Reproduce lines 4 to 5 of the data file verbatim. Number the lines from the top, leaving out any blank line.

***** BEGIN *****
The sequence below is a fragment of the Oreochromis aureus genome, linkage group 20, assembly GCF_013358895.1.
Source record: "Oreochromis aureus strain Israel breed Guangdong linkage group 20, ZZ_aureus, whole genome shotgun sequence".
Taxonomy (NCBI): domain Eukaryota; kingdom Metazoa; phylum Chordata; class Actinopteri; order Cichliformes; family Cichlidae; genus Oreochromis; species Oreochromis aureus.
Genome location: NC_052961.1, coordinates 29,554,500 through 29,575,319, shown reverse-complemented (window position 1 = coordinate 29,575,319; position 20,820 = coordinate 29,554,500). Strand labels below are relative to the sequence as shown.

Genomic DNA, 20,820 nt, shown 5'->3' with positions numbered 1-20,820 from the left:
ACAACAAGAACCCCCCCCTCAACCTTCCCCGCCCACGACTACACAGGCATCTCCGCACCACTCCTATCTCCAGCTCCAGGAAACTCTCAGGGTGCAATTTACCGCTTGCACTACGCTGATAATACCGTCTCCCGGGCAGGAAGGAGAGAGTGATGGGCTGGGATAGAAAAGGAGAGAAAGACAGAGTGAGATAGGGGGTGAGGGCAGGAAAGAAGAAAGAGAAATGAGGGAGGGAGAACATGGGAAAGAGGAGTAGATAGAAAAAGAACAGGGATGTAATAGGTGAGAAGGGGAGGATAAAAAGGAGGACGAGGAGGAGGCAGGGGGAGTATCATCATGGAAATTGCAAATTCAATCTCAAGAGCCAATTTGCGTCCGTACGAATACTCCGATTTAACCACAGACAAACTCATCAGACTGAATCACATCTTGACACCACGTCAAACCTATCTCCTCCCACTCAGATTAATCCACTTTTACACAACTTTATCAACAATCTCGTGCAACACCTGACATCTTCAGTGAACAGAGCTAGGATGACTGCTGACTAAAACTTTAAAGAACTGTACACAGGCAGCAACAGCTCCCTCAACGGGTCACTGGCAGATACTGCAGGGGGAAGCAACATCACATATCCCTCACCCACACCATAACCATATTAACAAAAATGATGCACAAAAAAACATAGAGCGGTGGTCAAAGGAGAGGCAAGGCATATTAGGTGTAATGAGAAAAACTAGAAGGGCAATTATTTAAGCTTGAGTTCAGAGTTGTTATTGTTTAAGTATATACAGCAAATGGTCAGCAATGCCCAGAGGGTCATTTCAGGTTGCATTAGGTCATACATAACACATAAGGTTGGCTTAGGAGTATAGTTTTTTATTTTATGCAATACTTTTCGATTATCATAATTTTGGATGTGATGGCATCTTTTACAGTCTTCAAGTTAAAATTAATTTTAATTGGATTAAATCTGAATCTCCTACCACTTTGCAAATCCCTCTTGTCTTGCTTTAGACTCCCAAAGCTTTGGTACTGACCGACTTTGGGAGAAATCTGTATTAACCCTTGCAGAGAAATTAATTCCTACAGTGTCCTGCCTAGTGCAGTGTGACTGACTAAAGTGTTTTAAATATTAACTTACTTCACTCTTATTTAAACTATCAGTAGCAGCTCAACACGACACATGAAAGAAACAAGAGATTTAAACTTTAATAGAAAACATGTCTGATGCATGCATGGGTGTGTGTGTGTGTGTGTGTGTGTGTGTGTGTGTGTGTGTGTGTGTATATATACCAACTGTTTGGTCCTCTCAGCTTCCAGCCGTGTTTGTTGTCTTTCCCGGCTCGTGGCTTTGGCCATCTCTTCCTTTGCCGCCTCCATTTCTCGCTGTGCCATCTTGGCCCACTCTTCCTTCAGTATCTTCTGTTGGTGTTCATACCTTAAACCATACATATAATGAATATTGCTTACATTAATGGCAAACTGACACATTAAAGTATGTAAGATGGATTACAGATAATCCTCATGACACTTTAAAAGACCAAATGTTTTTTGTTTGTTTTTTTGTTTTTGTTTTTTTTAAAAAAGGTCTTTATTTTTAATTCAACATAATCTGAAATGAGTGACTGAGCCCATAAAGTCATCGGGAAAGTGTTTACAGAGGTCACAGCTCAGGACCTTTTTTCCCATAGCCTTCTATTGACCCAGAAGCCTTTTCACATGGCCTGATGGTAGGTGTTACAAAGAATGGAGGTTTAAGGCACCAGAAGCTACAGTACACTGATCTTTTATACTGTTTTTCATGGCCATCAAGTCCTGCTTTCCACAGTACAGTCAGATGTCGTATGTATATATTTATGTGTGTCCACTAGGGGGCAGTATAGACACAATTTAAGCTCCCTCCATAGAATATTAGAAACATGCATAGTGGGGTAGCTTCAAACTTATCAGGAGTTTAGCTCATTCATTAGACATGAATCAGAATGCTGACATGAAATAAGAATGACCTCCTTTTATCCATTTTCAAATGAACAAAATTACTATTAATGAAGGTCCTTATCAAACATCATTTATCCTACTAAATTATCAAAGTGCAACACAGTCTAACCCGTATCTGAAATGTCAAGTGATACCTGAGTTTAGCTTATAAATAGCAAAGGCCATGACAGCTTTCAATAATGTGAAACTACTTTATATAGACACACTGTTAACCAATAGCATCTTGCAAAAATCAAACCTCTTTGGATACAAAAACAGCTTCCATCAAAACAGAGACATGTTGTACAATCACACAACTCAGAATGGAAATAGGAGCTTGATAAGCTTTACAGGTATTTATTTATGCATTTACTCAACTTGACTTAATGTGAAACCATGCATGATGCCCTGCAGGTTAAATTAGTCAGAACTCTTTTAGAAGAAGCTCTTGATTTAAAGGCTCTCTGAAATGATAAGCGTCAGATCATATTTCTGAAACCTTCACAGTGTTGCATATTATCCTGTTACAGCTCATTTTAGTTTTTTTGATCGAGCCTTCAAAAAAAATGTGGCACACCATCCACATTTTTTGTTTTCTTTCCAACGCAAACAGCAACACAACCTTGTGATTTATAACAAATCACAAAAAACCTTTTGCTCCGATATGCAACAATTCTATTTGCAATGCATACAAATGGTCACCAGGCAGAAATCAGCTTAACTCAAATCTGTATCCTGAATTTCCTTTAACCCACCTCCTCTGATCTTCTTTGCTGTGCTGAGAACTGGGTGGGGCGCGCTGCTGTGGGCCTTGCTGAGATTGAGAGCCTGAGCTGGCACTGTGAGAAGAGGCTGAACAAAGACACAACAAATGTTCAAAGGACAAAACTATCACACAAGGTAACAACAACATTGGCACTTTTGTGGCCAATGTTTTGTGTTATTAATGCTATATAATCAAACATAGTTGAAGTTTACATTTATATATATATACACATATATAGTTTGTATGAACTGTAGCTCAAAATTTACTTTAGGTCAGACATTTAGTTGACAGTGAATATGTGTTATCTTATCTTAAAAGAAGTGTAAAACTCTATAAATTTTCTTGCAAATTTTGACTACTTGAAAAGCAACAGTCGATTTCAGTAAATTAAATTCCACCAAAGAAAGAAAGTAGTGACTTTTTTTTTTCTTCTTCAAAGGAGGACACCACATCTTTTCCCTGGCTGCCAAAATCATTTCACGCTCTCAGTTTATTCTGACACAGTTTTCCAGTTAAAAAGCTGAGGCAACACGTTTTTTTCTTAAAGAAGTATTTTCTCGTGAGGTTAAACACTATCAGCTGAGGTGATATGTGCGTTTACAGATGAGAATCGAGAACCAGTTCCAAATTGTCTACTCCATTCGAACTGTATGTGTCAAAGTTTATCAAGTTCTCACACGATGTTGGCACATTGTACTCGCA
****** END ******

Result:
Genome location: NC_052961.1, coordinates 29,554,500 through 29,575,319, shown reverse-complemented (window position 1 = coordinate 29,575,319; position 20,820 = coordinate 29,554,500). Strand labels below are relative to the sequence as shown.

Genomic DNA, 20,820 nt, shown 5'->3' with positions numbered 1-20,820 from the left: